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Faldo: Tiger's reign is 


Tiger Woods

Tiger Woods

Tiger Woods

NICK Faldo believes the Tiger Woods era is over after the 14-time major winner missed the cut at Valhalla, but whether the Rory McIlroy era is under way is open to debate.

McIlroy was looking to claim his second major in four weeks, and the fourth of his career, in the weather-affected US PGA Championship last night, which would make him the first player since Pádraig Harrington in 2008 to win back-to-back majors.

Lifting the Wanamaker Trophy for the second time would also see the 25-year-old become the third youngest player after Woods and Jack Nicklaus to win four majors, just one less than the total won by the late Seve Ballesteros and two behind Faldo.

"We are in a new era now. Whether it becomes Rory McIlroy's era, we don't quite know yet," said Faldo, who won three Masters and three Open titles.

"He's sure making a damn good case for it. But there's such great quality, the quality left and right of Tiger I think is amazing."

McIlroy's current form had Shane Lowry predicting "we're all playing for second here this week" as early as Friday, but the Irishman thinks it will be hard for anyone to emulate Woods' achievements.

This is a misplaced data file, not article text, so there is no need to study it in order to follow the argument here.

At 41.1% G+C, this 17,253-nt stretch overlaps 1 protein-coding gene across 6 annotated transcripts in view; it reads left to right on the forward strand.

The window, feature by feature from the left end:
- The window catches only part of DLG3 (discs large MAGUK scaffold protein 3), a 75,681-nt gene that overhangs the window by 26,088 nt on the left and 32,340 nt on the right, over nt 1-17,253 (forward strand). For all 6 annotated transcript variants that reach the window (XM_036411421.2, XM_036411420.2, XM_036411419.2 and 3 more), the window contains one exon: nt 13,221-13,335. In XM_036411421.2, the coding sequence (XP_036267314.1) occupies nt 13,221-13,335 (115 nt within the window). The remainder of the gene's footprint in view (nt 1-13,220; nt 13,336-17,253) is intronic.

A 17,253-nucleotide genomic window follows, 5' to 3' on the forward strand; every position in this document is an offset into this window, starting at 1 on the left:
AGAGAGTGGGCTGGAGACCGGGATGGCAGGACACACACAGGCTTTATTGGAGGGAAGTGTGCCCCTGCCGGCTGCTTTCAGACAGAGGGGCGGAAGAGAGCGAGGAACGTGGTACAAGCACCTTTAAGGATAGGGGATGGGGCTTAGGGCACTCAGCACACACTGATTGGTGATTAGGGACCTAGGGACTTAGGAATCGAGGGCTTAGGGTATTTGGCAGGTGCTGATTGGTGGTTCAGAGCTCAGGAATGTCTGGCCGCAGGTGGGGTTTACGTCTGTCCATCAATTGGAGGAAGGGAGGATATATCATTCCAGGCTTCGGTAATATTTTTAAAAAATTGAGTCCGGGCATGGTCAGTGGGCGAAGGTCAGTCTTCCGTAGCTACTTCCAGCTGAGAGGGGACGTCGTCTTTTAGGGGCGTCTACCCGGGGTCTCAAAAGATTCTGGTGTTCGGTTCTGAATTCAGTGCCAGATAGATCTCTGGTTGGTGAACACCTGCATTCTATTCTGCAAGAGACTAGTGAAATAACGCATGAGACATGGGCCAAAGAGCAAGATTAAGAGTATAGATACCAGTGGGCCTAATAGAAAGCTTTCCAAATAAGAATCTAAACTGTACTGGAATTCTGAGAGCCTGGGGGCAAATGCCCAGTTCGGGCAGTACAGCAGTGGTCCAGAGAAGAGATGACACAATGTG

"Tiger's still there," Lowry (inset right) said after a closing 67 at Valhalla which was completed shortly before the torrential downpour which forced play to be suspended for almost two hours.

"I wouldn't be surprised to see Tiger Woods come back and do all sorts next year, that's the type of person he is.

"It's hard to see anyone else being like that. Okay, Rory is on top form at the moment and when gets on form he's pretty much unbeatable I think. But it's hard for anyone to do it for as long as Tiger has done it.

"It's hard to see anyone doing that and hopefully not because then it will give the rest of us a chance. That's my feelings about it."


Former US Open champion Graeme McDowell had previously said it was too early to talk about McIlroy dominating the game, but knows he could have to start revising that opinion.

"I said at The Open that I didn't think we were ready to start talking about the next Tiger. If he was to win this weekend I'd be starting to chew on my words," McDowell said.

"Speaking to Rory a few years ago, I remember him telling me he didn't have that Jack number in his head (Nicklaus won a record 18 majors). He was thinking three, four, five. I'm sure that number is clicking up as we speak.

"If he wins this week the conversation starts to change. He's very special. Anything is possible if he can keep this level of intensity, desire and motivation going. It's pretty incredible stuff.

"When he's at his best there is no-one who can live with him because he has the all-round game. His putting used to be his Achilles heel, it's not any more. His short game is phenomenal.

"With his equipment change his driver wasn't the weapon it used to be but now it is again. He's got that sorted out and it is back to being a serious weapon.

"He's obviously in a very good place mentally despite everything that has gone on in his world. He seems to have nipped it all in the bud."